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Three Best, Three Worst Contracts for the Houston Texans

Nate DunlevyGuest ColumnistJanuary 18, 2013

Three Best, Three Worst Contracts for the Houston Texans

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    The Houston Texans have a lot of stars making a lot of money.

    In sorting through the best and worst contracts for each team in the division, it's clear the Texans have boxed themselves into a corner with some big-money deals. They already survived one tight cap season in 2012 and now have to brace for another in 2013.

    Here are the three best and three worst deals (and what they can do about them) on the books for the Texans.

3 Best: J.J. Watt

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    Length: Four years

    Total Value: $11.23 million

    Total Signing Bonus: $6.67 million ($3.3 still to be accounted for)

    2013 Salary: $1.4 million

    Estimated Cap number: $3.1 million

    Peak Cap Number: $3.6 million

    Years Remaining: Two

     

    It's almost cheating to get the best player in the NFL for around $3 million a year, but that's the advantage of the "rookie deal."

    Watt is a devastating player and as good as they come.

    The Texans get him on the cheap for two more seasons, but then they had better be prepared to open the purse strings, because Watt is going to be expensive.

Duane Brown

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    Length: Seven years

    Total Value: $56.2 million

    Total Guaranteed Money: $22.08 million ($10 million still to be accounted for)

    2013 Salary: $2.5 million

    Estimated Cap number: $5 million

    Peak Cap Number: $9.75 million

    Years Remaining: Six

     

    It's rare to list such a mammoth deal as one of the best contracts a team can have, but there's no question Brown's qualifies. His cap figures are hard to calculate because of the way his bonuses work, but Texans aren't paying too much for him in 2013.

    Brown is unquestionably a top-tier left tackle; possibly even the very best in football. He has a manageable cap figure in the short run and should be a quality player throughout the life of his contract.

    Re-signing him before the year was a stroke of brilliance, and he rewarded the team with another Pro Bowl season.

Kareem Jackson

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    Length: Five years

    Total Value: $13.1 million

    Total Guaranteed Money: $10.35 million (roughly $2.5 million still to be accounted for)

    2013 Salary: $995,000

    Estimated Cap number: roughly $2.4 million

    Peak Cap Number: $2.9 million

    Years Remaining: One with a club-option year

     

    Raise your hand if you ever thought Kareem Jackson would make a list of best contracts for the Texans.

    The fact is that he played terrific in 2012, and it's nearly impossible to find a good starting corner who is making under $1 million a season.

    The Texans have him under club control for two more seasons.

3 Worst: Matt Schaub

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    Length: Five years

    Total Value: $66.5 million

    Total Signing Bonus: $17.5 million ($14 still to be accounted for)

    2013 Salary: $7.25 million

    Estimated Cap number: $14.5 million

    Peak Cap Number: $19 million

    Years Remaining: Four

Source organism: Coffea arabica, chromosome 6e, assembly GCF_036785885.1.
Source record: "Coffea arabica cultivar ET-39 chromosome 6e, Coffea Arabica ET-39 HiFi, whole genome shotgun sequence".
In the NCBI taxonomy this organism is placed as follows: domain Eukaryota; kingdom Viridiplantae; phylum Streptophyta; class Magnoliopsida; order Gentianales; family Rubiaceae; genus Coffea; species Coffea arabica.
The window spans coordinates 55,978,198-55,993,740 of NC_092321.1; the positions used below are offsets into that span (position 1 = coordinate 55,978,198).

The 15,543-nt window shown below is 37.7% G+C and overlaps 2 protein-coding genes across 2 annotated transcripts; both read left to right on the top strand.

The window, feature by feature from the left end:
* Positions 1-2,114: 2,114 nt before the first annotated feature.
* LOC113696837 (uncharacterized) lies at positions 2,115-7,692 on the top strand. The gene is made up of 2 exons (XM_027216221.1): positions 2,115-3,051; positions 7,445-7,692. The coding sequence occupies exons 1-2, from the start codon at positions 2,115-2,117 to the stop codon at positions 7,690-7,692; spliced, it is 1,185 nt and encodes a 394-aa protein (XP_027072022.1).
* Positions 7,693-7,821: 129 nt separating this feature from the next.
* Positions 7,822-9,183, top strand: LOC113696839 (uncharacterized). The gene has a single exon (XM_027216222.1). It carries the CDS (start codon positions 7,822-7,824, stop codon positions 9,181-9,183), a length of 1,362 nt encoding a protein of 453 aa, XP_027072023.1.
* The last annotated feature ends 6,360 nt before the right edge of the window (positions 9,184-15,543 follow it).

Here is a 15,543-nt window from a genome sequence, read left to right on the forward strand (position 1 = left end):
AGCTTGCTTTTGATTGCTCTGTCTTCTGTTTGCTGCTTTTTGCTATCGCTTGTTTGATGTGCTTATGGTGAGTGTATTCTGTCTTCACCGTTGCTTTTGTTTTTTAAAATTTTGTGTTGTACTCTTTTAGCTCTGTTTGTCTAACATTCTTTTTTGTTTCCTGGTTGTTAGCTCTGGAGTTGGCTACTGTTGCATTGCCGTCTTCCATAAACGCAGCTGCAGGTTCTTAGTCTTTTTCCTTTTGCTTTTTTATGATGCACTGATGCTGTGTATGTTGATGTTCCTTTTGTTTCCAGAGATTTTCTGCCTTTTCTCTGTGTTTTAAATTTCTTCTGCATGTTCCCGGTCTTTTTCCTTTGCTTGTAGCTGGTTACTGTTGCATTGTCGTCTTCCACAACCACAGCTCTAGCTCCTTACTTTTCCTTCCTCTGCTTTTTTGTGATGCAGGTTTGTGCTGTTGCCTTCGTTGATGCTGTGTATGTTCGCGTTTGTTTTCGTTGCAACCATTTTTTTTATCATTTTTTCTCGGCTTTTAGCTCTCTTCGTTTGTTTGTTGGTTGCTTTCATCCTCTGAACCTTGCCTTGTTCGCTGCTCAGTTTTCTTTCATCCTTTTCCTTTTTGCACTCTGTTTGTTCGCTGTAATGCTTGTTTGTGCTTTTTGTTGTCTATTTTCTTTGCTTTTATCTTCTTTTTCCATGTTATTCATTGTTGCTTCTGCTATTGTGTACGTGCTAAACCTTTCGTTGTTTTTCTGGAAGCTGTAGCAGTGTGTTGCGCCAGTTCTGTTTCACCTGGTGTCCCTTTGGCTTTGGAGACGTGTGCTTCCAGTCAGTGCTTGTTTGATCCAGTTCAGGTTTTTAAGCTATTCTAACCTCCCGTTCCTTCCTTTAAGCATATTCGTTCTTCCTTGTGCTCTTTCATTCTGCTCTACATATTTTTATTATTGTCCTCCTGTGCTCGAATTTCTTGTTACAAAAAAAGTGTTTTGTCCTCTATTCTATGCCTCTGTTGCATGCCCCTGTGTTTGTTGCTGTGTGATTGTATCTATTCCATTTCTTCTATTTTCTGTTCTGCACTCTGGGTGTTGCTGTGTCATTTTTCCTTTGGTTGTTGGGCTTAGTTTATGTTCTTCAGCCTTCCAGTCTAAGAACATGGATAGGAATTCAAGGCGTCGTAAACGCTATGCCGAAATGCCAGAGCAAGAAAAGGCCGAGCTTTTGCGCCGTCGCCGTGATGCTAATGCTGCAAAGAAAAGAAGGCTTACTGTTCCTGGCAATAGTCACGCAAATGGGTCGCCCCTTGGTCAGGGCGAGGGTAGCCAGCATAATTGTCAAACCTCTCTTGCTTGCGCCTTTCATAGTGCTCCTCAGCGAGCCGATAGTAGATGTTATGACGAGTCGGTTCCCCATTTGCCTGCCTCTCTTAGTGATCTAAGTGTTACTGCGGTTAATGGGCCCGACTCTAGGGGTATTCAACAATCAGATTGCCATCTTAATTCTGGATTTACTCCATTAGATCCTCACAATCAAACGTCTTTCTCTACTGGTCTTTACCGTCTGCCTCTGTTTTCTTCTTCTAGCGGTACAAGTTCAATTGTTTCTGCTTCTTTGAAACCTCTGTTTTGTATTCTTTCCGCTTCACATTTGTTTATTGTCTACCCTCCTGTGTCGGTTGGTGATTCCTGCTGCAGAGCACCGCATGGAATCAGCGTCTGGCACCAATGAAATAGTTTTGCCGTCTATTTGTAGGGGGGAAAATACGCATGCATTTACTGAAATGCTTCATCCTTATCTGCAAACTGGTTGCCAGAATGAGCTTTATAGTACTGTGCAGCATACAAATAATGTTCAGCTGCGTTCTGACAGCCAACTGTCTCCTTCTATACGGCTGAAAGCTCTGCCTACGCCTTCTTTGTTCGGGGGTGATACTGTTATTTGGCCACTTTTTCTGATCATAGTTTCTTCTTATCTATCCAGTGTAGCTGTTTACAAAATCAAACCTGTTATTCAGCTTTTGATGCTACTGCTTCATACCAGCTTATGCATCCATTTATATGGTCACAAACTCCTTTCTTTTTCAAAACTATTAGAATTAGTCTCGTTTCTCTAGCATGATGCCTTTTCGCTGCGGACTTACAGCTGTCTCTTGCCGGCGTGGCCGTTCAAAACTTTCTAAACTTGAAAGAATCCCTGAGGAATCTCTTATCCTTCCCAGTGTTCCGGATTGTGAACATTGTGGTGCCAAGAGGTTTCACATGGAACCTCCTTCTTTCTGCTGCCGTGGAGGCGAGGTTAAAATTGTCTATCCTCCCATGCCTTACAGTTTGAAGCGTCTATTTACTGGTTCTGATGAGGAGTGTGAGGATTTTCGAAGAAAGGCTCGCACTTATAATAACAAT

The Texans extended Schaub on the first day of the regular season. For about two-and-a-half months, it seemed like a fine idea.

    Suddenly, the deal looks like a nightmare. Schaub looked old or hurt or just confused for the final eight weeks of the season, and fans are clamoring for his head.

    The problem is the Texans couldn't afford to get rid of him if they wanted to.

    They are locked into Schaub for at least two more seasons. He'll be 32 next year and may already be past his prime.

    This deal could look really bad in two more seasons.

Johnathan Joseph

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    Length: Five years

    Total Value: $48.75 million

    Total Signing Bonus: $12.5 million ($7.5 still to be accounted for)

    2013 Salary: $7.5 million

    Estimated Cap number: $10 million

    Peak Cap Number: $11 million

    Years Remaining: Three

     

    Don't confuse a bad contract with a bad player. Joseph can be an elite corner when he's healthy, but he struggled in 2012 as injuries mounted.

    He turns 29 next year and is slated to eat up $10 million on the cap.

    If he's healthy and plays to his ability, this is decent deal; but that's a lot of money to be paying a 29-year-old corner with injury questions.

    The Texans didn't get their money's worth out of Joseph in 2012, and his cap number is inching upward as he ages.

    This may be a bad fit on the list, and it's fair to argue he'll rebound. For right now, however, it's a dangerous deal.

Kevin Walter

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    Length: Five years

    Total Value: $21.5 million

    Total Roster Bonus: $5 million ($2 million still to be accounted for)

    2013 Salary: $3.5 million

    Estimated Cap number: $4.5 million

    Peak Cap Number: $4.5 million

    Years Remaining: Two

     

    Is Walter one of the 10 best players on the Texans?

    No.

    But he is one of the 10 best paid Texans.

    Walter's deal is bad because the team could cut him, but they'd only save about $2.5 million on the cap if they did.

    That's not quite enough of a break to let him go, but in the mean time, they are paying nearly $5 million on the cap for a glorified slot guy.

    Walter does a lot of little things for the Texans. He runs good routes. He blocks. He's a leader.

    All those little things have to add up to a lot to make him worth the money.

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